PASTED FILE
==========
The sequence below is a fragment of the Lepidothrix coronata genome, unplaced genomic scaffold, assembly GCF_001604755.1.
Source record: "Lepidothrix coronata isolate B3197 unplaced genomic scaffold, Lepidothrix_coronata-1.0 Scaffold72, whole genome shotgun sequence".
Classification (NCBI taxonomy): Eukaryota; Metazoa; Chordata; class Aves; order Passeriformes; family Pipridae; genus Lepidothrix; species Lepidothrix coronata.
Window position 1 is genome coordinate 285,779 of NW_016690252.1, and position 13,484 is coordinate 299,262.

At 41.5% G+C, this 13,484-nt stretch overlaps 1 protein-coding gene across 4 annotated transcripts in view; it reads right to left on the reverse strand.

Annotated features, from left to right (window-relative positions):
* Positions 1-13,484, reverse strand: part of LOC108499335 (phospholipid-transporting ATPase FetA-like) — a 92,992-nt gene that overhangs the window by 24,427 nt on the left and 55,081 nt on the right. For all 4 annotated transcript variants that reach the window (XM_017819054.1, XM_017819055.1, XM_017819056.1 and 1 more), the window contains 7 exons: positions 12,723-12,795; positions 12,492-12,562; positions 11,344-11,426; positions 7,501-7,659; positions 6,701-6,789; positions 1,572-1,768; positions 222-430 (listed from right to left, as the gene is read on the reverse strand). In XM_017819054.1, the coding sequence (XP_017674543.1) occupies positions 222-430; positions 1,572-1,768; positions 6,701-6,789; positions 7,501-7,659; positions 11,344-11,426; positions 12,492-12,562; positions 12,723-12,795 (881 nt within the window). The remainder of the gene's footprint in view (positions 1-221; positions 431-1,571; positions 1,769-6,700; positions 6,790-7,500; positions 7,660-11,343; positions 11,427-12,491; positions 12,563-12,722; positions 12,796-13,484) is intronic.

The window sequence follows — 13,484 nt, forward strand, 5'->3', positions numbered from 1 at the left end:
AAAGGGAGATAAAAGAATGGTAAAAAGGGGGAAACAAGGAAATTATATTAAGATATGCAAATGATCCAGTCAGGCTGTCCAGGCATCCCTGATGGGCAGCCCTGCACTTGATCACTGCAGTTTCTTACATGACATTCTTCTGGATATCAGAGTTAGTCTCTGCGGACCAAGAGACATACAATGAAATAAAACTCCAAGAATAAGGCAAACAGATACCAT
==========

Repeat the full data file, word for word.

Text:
The sequence below is a fragment of the Lepidothrix coronata genome, unplaced genomic scaffold, assembly GCF_001604755.1.
Source record: "Lepidothrix coronata isolate B3197 unplaced genomic scaffold, Lepidothrix_coronata-1.0 Scaffold72, whole genome shotgun sequence".
Classification (NCBI taxonomy): Eukaryota; Metazoa; Chordata; class Aves; order Passeriformes; family Pipridae; genus Lepidothrix; species Lepidothrix coronata.
Window position 1 is genome coordinate 285,779 of NW_016690252.1, and position 13,484 is coordinate 299,262.

At 41.5% G+C, this 13,484-nt stretch overlaps 1 protein-coding gene across 4 annotated transcripts in view; it reads right to left on the reverse strand.

Annotated features, from left to right (window-relative positions):
* Positions 1-13,484, reverse strand: part of LOC108499335 (phospholipid-transporting ATPase FetA-like) — a 92,992-nt gene that overhangs the window by 24,427 nt on the left and 55,081 nt on the right. For all 4 annotated transcript variants that reach the window (XM_017819054.1, XM_017819055.1, XM_017819056.1 and 1 more), the window contains 7 exons: positions 12,723-12,795; positions 12,492-12,562; positions 11,344-11,426; positions 7,501-7,659; positions 6,701-6,789; positions 1,572-1,768; positions 222-430 (listed from right to left, as the gene is read on the reverse strand). In XM_017819054.1, the coding sequence (XP_017674543.1) occupies positions 222-430; positions 1,572-1,768; positions 6,701-6,789; positions 7,501-7,659; positions 11,344-11,426; positions 12,492-12,562; positions 12,723-12,795 (881 nt within the window). The remainder of the gene's footprint in view (positions 1-221; positions 431-1,571; positions 1,769-6,700; positions 6,790-7,500; positions 7,660-11,343; positions 11,427-12,491; positions 12,563-12,722; positions 12,796-13,484) is intronic.

The window sequence follows — 13,484 nt, forward strand, 5'->3', positions numbered from 1 at the left end:
AAAGGGAGATAAAAGAATGGTAAAAAGGGGGAAACAAGGAAATTATATTAAGATATGCAAATGATCCAGTCAGGCTGTCCAGGCATCCCTGATGGGCAGCCCTGCACTTGATCACTGCAGTTTCTTACATGACATTCTTCTGGATATCAGAGTTAGTCTCTGCGGACCAAGAGACATACAATGAAATAAAACTCCAAGAATAAGGCAAACAGATACCAT